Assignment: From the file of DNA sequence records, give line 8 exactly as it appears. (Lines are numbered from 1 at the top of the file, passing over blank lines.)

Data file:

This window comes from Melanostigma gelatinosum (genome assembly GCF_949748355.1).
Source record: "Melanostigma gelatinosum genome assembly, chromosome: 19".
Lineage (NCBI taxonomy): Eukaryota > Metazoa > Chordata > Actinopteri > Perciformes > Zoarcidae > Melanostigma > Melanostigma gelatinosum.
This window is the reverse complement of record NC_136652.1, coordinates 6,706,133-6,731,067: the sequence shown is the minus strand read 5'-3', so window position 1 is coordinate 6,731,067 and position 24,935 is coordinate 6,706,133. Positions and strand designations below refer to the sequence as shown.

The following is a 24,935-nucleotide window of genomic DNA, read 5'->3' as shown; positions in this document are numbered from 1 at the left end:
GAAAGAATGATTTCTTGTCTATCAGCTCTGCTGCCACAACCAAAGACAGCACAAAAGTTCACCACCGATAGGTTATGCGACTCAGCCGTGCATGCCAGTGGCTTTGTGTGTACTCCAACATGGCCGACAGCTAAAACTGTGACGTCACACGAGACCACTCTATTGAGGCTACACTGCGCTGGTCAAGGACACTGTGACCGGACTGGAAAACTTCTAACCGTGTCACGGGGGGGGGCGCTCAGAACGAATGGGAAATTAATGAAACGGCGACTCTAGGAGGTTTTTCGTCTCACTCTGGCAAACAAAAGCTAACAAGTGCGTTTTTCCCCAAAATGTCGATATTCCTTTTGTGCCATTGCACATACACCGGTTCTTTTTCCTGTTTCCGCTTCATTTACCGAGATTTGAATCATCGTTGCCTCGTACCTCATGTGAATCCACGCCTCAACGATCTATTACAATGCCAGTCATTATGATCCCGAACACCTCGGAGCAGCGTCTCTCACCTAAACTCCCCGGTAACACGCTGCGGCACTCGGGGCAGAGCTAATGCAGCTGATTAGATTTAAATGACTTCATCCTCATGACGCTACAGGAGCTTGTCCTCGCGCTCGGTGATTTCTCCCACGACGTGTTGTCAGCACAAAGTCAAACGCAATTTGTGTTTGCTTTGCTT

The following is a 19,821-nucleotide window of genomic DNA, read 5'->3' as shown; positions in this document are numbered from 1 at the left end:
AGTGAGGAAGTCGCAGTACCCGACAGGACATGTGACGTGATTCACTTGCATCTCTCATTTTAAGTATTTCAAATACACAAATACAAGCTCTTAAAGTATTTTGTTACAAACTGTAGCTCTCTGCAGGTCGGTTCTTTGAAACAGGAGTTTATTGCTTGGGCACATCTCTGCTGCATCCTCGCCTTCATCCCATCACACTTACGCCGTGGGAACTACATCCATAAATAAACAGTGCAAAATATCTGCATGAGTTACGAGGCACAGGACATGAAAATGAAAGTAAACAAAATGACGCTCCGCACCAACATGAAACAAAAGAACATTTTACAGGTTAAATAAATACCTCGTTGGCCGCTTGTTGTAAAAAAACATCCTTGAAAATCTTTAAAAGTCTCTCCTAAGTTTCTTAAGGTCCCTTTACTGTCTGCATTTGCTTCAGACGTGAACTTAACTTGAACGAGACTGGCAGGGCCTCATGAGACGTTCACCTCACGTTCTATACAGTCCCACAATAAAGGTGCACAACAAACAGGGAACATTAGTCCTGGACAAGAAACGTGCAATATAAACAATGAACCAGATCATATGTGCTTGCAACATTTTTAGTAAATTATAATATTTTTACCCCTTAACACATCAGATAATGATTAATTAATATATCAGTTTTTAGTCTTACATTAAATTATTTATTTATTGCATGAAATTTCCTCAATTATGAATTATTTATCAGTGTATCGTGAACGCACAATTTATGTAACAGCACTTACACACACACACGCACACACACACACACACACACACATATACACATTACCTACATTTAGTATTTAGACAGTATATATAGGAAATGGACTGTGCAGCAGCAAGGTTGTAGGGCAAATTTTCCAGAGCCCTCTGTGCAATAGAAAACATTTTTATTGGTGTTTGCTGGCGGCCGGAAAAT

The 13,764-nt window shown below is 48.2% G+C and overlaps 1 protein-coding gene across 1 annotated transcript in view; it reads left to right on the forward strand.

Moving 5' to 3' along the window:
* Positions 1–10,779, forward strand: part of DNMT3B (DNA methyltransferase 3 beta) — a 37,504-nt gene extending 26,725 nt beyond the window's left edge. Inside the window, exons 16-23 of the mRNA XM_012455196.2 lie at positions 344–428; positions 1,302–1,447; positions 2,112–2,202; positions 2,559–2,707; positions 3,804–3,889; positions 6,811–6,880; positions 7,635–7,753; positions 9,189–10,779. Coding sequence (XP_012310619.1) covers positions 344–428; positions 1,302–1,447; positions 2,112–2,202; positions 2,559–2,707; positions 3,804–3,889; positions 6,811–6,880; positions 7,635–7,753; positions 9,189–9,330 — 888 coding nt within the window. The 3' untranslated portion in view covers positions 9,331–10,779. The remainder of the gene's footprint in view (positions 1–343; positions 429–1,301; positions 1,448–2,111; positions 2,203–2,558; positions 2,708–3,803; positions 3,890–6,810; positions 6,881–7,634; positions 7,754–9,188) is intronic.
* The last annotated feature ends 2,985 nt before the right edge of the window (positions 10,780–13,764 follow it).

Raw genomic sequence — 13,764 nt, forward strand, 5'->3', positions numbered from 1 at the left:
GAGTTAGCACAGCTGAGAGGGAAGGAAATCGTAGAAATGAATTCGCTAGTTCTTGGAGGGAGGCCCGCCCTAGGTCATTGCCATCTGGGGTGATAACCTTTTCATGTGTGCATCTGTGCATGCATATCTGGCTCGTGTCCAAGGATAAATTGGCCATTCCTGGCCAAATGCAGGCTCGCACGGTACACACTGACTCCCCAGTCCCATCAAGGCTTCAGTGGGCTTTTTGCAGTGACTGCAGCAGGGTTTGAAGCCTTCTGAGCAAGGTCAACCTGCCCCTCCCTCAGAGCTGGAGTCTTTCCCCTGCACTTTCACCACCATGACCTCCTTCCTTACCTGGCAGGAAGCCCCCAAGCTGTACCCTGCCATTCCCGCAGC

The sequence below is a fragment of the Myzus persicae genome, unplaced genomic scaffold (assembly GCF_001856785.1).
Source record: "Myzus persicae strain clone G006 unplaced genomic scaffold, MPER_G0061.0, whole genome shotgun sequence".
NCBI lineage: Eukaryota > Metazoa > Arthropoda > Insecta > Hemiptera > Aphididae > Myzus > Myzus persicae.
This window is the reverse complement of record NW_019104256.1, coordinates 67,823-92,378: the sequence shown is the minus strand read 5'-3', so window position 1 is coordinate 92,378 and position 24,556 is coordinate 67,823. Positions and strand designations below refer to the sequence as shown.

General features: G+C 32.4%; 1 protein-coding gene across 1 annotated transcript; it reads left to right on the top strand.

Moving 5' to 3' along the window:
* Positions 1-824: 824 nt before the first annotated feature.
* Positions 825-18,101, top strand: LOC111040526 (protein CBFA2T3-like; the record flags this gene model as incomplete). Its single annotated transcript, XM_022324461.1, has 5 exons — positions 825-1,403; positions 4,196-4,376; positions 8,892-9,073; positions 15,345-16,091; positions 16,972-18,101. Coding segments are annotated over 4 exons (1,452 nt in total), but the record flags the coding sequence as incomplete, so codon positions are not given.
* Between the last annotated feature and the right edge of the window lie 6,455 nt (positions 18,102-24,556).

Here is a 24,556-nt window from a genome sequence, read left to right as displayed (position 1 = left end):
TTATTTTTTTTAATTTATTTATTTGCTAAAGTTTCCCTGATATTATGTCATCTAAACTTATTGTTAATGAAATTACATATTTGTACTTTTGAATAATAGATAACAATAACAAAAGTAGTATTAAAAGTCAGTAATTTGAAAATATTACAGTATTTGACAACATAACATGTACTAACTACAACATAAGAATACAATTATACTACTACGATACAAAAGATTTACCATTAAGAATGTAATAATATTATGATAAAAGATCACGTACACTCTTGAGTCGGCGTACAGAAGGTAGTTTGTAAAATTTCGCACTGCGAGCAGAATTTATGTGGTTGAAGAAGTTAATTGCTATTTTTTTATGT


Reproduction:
AGTGAGGAAGTCGCAGTACCCGACAGGACATGTGACGTGATTCACTTGCATCTCTCATTTTAAGTATTTCAAATACACAAATACAAGCTCTTAAAGTATTTTGTTACAAACTGTAGCTCTCTGCAGGTCGGTTCTTTGAAACAGGAGTTTATTGCTTGGGCACATCTCTGCTGCATCCTCGCCTTCATCCCATCACACTTACGCCGTGGGAACTACATCCATAAATAAACAGTGCAAAATATCTGCATGAGTTACGAGGCACAGGACATGAAAATGAAAGTAAACAAAATGACGCTCCGCACCAACATGAAACAAAAGAACATTTTACAGGTTAAATAAATACCTCGTTGGCCGCTTGTTGTAAAAAAACATCCTTGAAAATCTTTAAAAGTCTCTCCTAAGTTTCTTAAGGTCCCTTTACTGTCTGCATTTGCTTCAGACGTGAACTTAACTTGAACGAGACTGGCAGGGCCTCATGAGACGTTCACCTCACGTTCTATACAGTCCCACAATAAAGGTGCACAACAAACAGGGAACATTAGTCCTGGACAAGAAACGTGCAATATAAACAATGAACCAGATCATATGTGCTTGCAACATTTTTAGTAAATTATAATATTTTTACCCCTTAACACATCAGATAATGATTAATTAATATATCAGTTTTTAGTCTTACATTAAATTATTTATTTATTGCATGAAATTTCCTCAATTATGAATTATTTATCAGTGTATCGTGAACGCACAATTTATGTAACAGCACTTACACACACACACGCACACACACACACACACACACACATATACACATTACCTACATTTAGTATTTAGACAGTATATATAGGAAATGGACTGTGCAGCAGCAAGGTTGTAGGGCAAATTTTCCAGAGCCCTCTGTGCAATAGAAAACATTTTTATTGGTGTTTGCTGGCGGCCGGAAAAT